“We need to protect the next generation of optometrists now”
Third-year optometry student and AOP councillor, Luke McRoy-Jones, calls on the profession to address the far-reaching impact of the coronavirus pandemic for student and pre-reg optometrists, from patient interactions to clinical teaching
As the coronavirus (COVID-19) pandemic has developed, many have adapted to new ways of working, under new circumstances that are unique in our lifetimes. For students, this has meant a shift to online delivery of content, the cancellation of face-to-face clinical teaching and new forms of assessment. This is a first for an optometry degree, where the emphasis has been on face-to-face clinical teaching.
While there appears to be light at the end of the tunnel for exiting lockdown following the UK Government’s roadmap, routine optometric practice will certainly look very different. Strict infection control, the use of PPE and social distancing are likely to be crucial in the practice environment to ensure the safety of both patients and staff. Also, there will, understandably, be a change to the optical workforce as recovery begins.
A new kind of patient interaction
This summer, hundreds of final year students are due to enrol on the College of Optometrists’ Scheme for Registration. At the same time, hundreds of existing pre-registration optometrists have been furloughed while the College has ceased assessments. But as we return to some form of normality, what will this mean for pre-registration optometrists who face unique challenges?
We might see time restrictions imposed on testing times, or how long each patient is allowed on the premises for. How will this impact upon pre-registration optometrists, who have a very different need for patient interaction to experienced optometrists?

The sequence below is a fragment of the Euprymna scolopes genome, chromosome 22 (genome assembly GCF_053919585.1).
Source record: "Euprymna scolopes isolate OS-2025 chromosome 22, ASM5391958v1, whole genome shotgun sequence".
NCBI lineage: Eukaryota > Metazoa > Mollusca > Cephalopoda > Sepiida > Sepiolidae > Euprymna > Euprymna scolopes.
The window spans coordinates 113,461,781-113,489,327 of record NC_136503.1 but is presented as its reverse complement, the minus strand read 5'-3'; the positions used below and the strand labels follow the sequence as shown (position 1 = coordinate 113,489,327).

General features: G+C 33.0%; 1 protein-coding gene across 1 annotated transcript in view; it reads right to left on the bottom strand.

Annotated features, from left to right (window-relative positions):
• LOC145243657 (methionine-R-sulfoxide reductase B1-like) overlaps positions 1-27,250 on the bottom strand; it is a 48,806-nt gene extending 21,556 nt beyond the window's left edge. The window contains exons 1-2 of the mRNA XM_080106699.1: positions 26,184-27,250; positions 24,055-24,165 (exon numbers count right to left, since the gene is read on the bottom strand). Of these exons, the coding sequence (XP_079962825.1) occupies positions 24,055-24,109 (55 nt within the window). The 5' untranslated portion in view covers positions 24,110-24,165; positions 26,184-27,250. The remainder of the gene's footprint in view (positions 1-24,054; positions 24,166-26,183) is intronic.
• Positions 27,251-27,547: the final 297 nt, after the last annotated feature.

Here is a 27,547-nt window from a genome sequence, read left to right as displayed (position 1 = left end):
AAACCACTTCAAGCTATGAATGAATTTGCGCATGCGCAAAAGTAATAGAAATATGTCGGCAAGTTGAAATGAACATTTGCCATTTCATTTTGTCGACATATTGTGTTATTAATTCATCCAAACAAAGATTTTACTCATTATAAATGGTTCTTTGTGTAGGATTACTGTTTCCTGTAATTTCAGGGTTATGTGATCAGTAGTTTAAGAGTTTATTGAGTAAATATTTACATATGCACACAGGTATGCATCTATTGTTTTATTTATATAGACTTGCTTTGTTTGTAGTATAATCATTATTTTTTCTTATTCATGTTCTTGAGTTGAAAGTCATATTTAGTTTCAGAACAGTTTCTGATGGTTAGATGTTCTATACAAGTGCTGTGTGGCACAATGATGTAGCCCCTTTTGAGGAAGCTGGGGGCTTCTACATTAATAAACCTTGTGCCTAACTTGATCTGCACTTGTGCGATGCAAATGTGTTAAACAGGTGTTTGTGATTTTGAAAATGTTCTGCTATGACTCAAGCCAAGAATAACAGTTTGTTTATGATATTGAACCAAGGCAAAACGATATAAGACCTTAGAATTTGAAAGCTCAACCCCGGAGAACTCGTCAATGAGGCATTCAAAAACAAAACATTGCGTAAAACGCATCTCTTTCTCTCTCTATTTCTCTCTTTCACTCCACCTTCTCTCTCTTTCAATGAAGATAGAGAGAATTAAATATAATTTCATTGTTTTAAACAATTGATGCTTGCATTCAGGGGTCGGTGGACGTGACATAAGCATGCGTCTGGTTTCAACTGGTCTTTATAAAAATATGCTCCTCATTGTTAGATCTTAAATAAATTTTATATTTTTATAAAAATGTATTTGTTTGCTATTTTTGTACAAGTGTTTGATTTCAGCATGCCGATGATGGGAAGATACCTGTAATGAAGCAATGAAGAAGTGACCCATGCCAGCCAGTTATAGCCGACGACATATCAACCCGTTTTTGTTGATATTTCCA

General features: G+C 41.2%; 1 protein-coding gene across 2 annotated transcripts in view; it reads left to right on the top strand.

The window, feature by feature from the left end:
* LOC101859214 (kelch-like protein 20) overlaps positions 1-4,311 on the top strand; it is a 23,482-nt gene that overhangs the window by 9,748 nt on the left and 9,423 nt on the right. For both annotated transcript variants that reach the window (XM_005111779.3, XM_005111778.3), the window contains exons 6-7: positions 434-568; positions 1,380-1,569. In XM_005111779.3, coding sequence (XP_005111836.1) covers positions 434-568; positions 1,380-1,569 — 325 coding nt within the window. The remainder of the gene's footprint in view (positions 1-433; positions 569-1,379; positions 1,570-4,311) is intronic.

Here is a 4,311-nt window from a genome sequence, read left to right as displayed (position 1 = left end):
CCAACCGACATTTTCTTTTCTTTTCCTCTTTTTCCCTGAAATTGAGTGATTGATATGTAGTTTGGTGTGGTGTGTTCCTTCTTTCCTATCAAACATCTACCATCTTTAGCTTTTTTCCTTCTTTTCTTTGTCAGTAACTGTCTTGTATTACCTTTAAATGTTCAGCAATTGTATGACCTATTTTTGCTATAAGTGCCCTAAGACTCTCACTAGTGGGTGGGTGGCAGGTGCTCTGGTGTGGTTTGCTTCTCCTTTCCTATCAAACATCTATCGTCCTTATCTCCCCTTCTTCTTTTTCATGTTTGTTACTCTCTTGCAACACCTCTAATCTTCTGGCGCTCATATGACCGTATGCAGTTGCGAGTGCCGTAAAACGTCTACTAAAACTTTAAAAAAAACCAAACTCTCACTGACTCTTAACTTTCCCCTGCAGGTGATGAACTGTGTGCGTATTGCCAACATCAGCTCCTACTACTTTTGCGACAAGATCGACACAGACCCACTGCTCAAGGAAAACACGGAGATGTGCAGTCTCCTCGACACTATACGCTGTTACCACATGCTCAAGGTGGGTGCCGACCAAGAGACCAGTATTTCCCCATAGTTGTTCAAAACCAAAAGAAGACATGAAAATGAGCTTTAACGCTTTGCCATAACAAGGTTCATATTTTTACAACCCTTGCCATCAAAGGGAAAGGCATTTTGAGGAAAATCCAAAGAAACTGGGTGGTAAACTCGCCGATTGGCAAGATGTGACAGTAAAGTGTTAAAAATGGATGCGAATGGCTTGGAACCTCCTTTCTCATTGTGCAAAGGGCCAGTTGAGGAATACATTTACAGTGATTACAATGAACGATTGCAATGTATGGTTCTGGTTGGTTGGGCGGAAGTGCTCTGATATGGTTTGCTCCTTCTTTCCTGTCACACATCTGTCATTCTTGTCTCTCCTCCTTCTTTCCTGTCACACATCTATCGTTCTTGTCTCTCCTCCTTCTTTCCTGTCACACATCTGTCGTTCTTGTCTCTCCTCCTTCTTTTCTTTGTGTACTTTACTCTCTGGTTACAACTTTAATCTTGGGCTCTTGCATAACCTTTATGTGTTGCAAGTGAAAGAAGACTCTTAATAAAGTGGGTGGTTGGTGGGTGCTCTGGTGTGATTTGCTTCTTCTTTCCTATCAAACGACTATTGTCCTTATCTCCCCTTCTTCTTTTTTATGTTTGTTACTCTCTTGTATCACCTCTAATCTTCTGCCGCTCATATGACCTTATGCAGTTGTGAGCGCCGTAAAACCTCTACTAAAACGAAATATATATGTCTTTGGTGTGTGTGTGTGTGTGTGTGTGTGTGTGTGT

The first consideration is that pre-registration optometrists will have a very different patient interaction to a qualified practitioner. While qualified optometrists will typically spend around 30 minutes with each patient, a pre-registration optometrist’s testing time can be initially anywhere up to one and a half hours, decreasing to around one hour with experience. As well as this, pre-registration optometrists will commonly dispense spectacles for their own patients. This is a requirement of the College Scheme for Registration, further increasing contact with each patient.
When you factor in that supervisors will also routinely check the clinical findings for the patient, which increases the number of staff members that the patient comes into contact with, you can see the potential implications of the traditional patient interaction for pre-registration optometrists. The risk of significant exposure to the virus is increased and in a new environment where efficiency, reduced patient contact and social distancing will be key, this is an important consideration. In a post-COVID-19 practice environment, employers will be considering these changes, but they still need to be profitable. So, we might see time restrictions imposed on testing times, or how long each patient is allowed on the premises for. How will this impact upon pre-registration optometrists, who have a very different need for patient interaction to experienced optometrists?